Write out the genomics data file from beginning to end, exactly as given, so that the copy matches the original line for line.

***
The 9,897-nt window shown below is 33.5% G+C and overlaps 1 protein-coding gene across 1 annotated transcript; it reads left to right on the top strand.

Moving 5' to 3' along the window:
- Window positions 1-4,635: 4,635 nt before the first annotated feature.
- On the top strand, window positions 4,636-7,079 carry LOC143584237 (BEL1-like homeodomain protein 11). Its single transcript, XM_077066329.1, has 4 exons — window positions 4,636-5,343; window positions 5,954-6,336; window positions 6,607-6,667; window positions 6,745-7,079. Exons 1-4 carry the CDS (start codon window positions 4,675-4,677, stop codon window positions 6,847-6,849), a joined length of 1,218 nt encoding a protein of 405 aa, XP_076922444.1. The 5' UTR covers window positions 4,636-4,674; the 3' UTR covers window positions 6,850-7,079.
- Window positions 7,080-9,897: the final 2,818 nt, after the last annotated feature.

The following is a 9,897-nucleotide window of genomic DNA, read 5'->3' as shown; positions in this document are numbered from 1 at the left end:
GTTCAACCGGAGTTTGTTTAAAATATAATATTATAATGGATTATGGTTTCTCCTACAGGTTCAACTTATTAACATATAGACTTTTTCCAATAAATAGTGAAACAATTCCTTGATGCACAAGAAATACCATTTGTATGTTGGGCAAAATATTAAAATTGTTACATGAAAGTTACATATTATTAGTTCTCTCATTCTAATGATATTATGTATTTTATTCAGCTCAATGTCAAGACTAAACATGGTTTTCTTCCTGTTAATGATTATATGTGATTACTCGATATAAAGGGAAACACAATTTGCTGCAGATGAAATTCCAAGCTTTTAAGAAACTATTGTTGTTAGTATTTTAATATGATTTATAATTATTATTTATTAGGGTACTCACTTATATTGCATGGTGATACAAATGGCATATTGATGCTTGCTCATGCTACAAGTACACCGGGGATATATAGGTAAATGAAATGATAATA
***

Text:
The 9,897-nt window shown below is 33.5% G+C and overlaps 1 protein-coding gene across 1 annotated transcript; it reads left to right on the top strand.

Moving 5' to 3' along the window:
- Window positions 1-4,635: 4,635 nt before the first annotated feature.
- On the top strand, window positions 4,636-7,079 carry LOC143584237 (BEL1-like homeodomain protein 11). Its single transcript, XM_077066329.1, has 4 exons — window positions 4,636-5,343; window positions 5,954-6,336; window positions 6,607-6,667; window positions 6,745-7,079. Exons 1-4 carry the CDS (start codon window positions 4,675-4,677, stop codon window positions 6,847-6,849), a joined length of 1,218 nt encoding a protein of 405 aa, XP_076922444.1. The 5' UTR covers window positions 4,636-4,674; the 3' UTR covers window positions 6,850-7,079.
- Window positions 7,080-9,897: the final 2,818 nt, after the last annotated feature.

The following is a 9,897-nucleotide window of genomic DNA, read 5'->3' as shown; positions in this document are numbered from 1 at the left end:
GTTCAACCGGAGTTTGTTTAAAATATAATATTATAATGGATTATGGTTTCTCCTACAGGTTCAACTTATTAACATATAGACTTTTTCCAATAAATAGTGAAACAATTCCTTGATGCACAAGAAATACCATTTGTATGTTGGGCAAAATATTAAAATTGTTACATGAAAGTTACATATTATTAGTTCTCTCATTCTAATGATATTATGTATTTTATTCAGCTCAATGTCAAGACTAAACATGGTTTTCTTCCTGTTAATGATTATATGTGATTACTCGATATAAAGGGAAACACAATTTGCTGCAGATGAAATTCCAAGCTTTTAAGAAACTATTGTTGTTAGTATTTTAATATGATTTATAATTATTATTTATTAGGGTACTCACTTATATTGCATGGTGATACAAATGGCATATTGATGCTTGCTCATGCTACAAGTACACCGGGGATATATAGGTAAATGAAATGATAATA